My first car was an HRG Aerodynamic with an 1500cc Singer single overhead-cam engine (I believe). Not this one – I have no photograph – though I sense it was one of the HRX series. My uncle Stephen helped find it after I came out of the Navy in 1957. I took it up to Balliol where it acquired the proctor’s mandatory green light and led to my meeting Nicholas Ouroussoff, Pip Danby, Mike Thornhill, and Angus Clydesdale – Nick, Angus, and I being fellow engineering students.
Though the HRG works thought the car viable enough to send three to Spa and Le Mans in 1949, to no great effect, mine was a dreadful brake-less machine. Decelerating demanded deft use of the handbrake and occasional slalom techniques.
The little group at Balliol converged with Wilson Southam, a Canadian graduate student and serious skier. He persuaded the MG people at Abingdon to loan/sell him one of the ex-Le Mans Fitzwilliam MGAs:
Nick and I became Wilson’s mechanics. I bought an old Commer furniture van which we converted into a transport/accommodation machine. As the Floreat Domus article (below) reveals, Pip decapitated it under a bridge-too-low. Thus we entered the world of UK club racing under an august Latin name:
LBL301 is now fully restored – as above – doing the auto-enthusiast show rounds in the US.
Somewhere during this time I traded the HRG for a Morgan +4 like this:
Taking it to my first meet to try my hand as a driver, I whacked it into the back of another car – the case went to trial and I was exonerated, but the Morgan was now about a foot shorter. It went back to Malvern and I moved on.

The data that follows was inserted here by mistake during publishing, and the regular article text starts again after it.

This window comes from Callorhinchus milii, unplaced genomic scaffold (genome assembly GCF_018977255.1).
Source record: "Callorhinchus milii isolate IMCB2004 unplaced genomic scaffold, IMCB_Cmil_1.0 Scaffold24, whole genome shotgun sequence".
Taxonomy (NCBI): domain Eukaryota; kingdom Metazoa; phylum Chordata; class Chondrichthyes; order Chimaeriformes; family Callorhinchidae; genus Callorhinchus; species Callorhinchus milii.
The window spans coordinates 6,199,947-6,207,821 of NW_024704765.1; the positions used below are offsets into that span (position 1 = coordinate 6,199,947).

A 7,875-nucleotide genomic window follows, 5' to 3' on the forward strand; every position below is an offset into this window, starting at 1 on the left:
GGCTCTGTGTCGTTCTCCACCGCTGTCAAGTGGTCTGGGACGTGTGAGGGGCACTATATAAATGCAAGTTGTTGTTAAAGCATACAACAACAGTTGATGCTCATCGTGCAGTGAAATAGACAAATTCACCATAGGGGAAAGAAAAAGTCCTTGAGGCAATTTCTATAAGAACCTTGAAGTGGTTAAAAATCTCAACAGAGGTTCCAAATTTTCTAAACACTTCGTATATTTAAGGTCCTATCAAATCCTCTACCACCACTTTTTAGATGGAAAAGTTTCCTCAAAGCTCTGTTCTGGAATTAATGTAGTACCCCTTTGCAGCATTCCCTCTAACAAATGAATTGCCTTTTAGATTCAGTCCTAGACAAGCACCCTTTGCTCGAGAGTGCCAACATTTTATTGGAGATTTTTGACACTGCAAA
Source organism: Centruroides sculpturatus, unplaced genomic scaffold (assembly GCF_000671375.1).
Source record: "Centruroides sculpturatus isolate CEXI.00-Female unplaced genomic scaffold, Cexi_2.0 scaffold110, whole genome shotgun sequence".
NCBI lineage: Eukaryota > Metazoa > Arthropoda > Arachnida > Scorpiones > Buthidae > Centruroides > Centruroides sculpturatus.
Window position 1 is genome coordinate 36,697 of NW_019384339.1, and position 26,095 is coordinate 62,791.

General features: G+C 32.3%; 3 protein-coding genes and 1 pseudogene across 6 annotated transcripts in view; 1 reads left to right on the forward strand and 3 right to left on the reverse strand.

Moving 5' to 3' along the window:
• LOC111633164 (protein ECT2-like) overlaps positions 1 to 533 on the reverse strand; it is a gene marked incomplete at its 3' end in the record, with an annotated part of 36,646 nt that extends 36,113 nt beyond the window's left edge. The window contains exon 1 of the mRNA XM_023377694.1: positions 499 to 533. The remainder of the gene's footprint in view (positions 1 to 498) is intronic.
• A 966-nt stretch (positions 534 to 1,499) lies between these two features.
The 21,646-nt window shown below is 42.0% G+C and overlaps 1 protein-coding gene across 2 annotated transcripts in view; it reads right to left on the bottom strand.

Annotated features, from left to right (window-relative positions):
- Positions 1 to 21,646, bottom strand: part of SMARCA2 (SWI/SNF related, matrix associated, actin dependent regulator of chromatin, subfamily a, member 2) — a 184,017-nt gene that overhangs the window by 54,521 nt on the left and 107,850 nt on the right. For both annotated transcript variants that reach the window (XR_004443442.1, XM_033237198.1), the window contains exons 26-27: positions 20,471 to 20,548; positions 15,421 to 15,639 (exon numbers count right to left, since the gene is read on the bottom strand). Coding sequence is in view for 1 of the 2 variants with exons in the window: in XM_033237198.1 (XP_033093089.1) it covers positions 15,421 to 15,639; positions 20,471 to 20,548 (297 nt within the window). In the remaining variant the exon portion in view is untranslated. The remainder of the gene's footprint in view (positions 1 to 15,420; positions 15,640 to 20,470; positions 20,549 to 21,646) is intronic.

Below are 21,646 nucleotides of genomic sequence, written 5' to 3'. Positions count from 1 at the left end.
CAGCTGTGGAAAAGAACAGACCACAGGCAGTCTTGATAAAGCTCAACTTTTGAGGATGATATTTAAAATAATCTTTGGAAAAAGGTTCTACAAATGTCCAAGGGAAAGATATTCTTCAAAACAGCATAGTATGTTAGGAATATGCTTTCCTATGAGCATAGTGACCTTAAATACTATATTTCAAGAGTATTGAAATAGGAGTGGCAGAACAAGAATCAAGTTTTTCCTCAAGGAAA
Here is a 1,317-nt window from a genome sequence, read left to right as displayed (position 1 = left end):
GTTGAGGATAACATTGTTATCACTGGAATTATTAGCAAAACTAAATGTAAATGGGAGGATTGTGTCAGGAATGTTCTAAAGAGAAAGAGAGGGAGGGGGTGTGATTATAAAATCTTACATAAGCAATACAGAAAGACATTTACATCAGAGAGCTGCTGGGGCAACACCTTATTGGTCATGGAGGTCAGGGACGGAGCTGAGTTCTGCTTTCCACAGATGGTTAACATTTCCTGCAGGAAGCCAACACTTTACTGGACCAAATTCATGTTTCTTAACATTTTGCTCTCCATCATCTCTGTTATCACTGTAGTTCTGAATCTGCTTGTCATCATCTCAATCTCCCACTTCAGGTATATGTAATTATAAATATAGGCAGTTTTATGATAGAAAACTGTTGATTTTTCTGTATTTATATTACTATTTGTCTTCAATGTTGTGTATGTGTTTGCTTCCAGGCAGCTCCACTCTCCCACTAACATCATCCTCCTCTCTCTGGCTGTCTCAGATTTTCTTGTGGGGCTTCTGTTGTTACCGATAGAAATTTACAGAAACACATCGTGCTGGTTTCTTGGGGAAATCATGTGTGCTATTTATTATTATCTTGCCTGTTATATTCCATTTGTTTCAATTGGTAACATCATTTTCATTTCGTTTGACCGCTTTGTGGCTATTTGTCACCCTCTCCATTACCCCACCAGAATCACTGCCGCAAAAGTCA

Through our association with Geoff Williamson, of Austin A40 and other motor-racing fame, and working on LBL301 in his shop at Wheatley, I replaced the missing Morgan with one of the Sprinzel Sebring Sprites – as shown on my website’s header.
Here is 777EBH at another meet:
I graduated in 1960 and joined Rolls-Royce & Associates in Derby, working on nuclear propulsion for the UK submarine fleet.
I traded the Sprite at David Buxton’s shop in Derby for a Lotus XI. Since then 777EBH has been fixed up and is now doing the autoshows.
Also out and about:
Campaigning the Lotus XI was serious stuff compared to the Sprite which was driven to and from the meets. I soon got into the routine. Pick up the car from Alan on Friday. Off to the the meet horribly early. Roll 1 JVX off the trailer. Scrutineering and some practice laps. One or two races. Back on the trailer and drive home, knackered.
I have only recently learned my XI was one of three Series IIs Colin Chapman built in 1957 as semi-works cars, mine being Alan Stacey’s – chassis #304. Stacey sold the car in Fall 1957 after a full season’s racing, including a major shunt at Snetterton – advertised at ₤ 1175 (only used weekends!)
By the time I got 1 JVX in 1960, its engine was the 1200cc Climax variant. I could not compete in the regular Lotus XI 1100 cc Climax class. My engine was wonderfully curated by a local whizz (Alan ?) whose shop, I recall, was under some railway arches. With his help I was pretty quick.
I believe its next owner flipped it while on the road. A later owner changed the body-work into a GT. To my astonishment 1 JVX is now restored (to the Stacey body-work?) and owned by Malcolm Ricketts . Looking a whole lot tidier:
also getting out and about:
This picture at Goodwood where 1JVX may still hold the 1200cc lap record.
By then I was getting involved with Chris Lawrence’s motor-racing activities – see LawrenceTune for a very sketchy story. There is a fuller tale at: